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Titanic replica chance to prove made-in-China works

By Wang Wenwen Source:Global Times Published: 2013-2-17 23:23:01

Celine Dion's performance of My Heart Will Go On from the 1997 Hollywood blockbuster Titanic at CCTV's 2013 Spring Festival gala on February 9 shows that the touching love story set over a hundred years ago and people's longing for a voyage on the world's most luxurious ship still linger in their minds.

But when Ge Biao, president of Chinese company CSC Jinling Shipyard, which signed a contract with an Australian billionaire to build a Titanic replica, expressed on Saturday his confidence in meeting this challenge, many Chinese netizens, instead of expressing pride, cast doubt on a made-in-China luxury cruise replica. "The whole world knows the quality of made-in-China products." "Isn't it bound to hit an iceberg one more time?" some mocked.

The reactions were no surprise. A "made in China" label nowadays seemingly brings more embarrassment than pride. Frequent scandals involving shoddy products domestically and internationally have turned the term "made in China" into a synonym for cheap and low value-added products.

While foreigners are happy about the cheap prices of Chinese products, they don't appreciate how much the "made in China" label embodies Chinese brands, culture and even civilization.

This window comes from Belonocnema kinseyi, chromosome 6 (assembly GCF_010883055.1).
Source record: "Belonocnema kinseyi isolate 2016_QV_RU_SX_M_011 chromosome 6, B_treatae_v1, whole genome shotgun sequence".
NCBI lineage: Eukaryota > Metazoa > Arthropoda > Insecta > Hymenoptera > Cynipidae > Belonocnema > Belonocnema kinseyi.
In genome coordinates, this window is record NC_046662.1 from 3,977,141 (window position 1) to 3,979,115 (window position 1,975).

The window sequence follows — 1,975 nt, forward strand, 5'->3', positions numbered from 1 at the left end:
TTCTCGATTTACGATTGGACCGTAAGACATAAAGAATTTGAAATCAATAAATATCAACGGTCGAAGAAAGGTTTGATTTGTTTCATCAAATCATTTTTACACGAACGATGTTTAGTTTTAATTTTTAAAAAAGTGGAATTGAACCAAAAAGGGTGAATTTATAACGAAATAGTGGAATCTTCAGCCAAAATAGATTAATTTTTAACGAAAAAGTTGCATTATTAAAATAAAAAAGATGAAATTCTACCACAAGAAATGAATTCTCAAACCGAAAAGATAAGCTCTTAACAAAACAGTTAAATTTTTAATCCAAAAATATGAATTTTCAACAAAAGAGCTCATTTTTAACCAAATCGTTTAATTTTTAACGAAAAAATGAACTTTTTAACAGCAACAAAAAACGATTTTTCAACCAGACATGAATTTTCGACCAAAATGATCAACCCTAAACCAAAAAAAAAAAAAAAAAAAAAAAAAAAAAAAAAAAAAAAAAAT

The construction of the Titanic replica will be carried out as the term "made in China" comes under siege. The Australian billionaire Clive Palmer, who has shown a great deal of interest in the Titanic, has chosen China to help realize his dream. It is reasonable to believe that he did not make his choice in haste.

The original Titanic, which was equipped with cutting edge technology, was hailed as a ship that was unsinkable before its maiden voyage, a notion that later turned out to be tragically misplaced.

Joseph Conrad, a Polish-born English intellectual, wrote skeptically in his essay on the loss of the Titanic soon after the ship sank that it was people's "blind trust in material and appliances" that gave them such a terrible shock.

A successful "made-in-China" Titanic may have no effect in making up for the West's past failures in being over-dependent on technology and worshipping extravagance. But it is indeed a challenge for China to fulfill a flawless construction mission as the world watches.

It's worth hoping that when people talk about this made-in-China Titanic, they will believe that it is an ocean liner that will never sink.

Posted in: Observer